When it comes to economic development efforts in Michigan, practitioners and policymakers say it’s important to legislate the tools to attract and retain companies, not individual projects.
A package of bills was introduced in the Michigan state Senate in early February would do just that, according to proponents. On February 22, 2017, the Senate passed this legislation. which will ease some of the financial burden of cleaning up brownfield sites for redevelopment.
Senator Ken Horn, R-Frankenmuth, introduced the package of bills that he said would help redevelop sites that have sat dormant for many years into mixed-use projects. Brownfield sites cannot be used until environmental contamination is removed, which can be cost-prohibitive for many projects.
The legislation lets developers keep part of the taxes generated from businesses and residents moving in after large-scale projects are finished. No money would be given to a developer upfront. They would be required to have all the money needed to clean up and build on the site. Supporters say the approach puts the risk on the private sector and the debt would not fall on taxpayers if the project fails.
MIThrive — a coalition of economic development organizations, cities and chambers of commerce from places such as Detroit, Marquette, Pontiac, Flint, Sault Ste. Marie, Lansing and Muskegon — supports the legislation.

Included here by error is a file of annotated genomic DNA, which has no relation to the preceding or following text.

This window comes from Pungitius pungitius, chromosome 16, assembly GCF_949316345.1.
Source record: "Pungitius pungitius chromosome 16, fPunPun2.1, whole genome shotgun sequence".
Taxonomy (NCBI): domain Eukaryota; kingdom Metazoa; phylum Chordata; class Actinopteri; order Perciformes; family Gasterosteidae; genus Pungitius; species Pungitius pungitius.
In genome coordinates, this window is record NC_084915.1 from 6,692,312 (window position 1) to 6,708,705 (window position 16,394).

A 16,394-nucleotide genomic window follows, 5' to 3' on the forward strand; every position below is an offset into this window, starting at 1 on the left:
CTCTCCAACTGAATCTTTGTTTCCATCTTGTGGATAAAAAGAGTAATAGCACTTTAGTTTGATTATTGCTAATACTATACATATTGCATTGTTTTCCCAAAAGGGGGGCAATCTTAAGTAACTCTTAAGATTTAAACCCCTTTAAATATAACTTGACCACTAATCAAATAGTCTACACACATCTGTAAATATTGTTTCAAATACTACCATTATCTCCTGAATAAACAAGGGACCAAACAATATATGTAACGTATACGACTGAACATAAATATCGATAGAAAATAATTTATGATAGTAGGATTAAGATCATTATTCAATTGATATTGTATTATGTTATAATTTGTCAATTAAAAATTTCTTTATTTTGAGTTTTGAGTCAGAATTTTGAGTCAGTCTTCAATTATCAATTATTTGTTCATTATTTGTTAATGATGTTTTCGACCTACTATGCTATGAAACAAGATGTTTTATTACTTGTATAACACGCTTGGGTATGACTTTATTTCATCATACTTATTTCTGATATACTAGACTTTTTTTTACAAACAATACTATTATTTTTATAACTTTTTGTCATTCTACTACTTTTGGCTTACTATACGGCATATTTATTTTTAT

The MIThrive Coalition cites projects across the state that could get a boost from the legislation. They include plans to restore the Grand River through downtown Grand Rapids, and the redevelopment of the contaminated Sappi Paper plant site on Muskegon Lake.
Another project that could benefit is renovating and repurposing the historic Hayes Hotel in Jackson.
Pontiac Mayor Deidre Waterman supports the legislation since the city could help redevelop the abandoned Pontiac Silverdome, or as Waterman called it, the “world’s largest bird bath.” The Pontiac Silverdome, formerly known as the Silverdome, is a stadium in Pontiac, Michigan. It opened in 1975 and sits on 127 acres.
When the stadium opened, it featured a fiberglass fabric roof held up by air pressure, the first use of the technique in a major athletic facility. The roof has since been removed (thus the “birdbath” comment). With a seating capacity of 82,000, it was the largest stadium in the National Football League (NFL) until FedEx Field (91,000 capacity) in suburban Washington, DC, opened in 1997.
Photo of Pontiac Silverdome by Johnny Joo.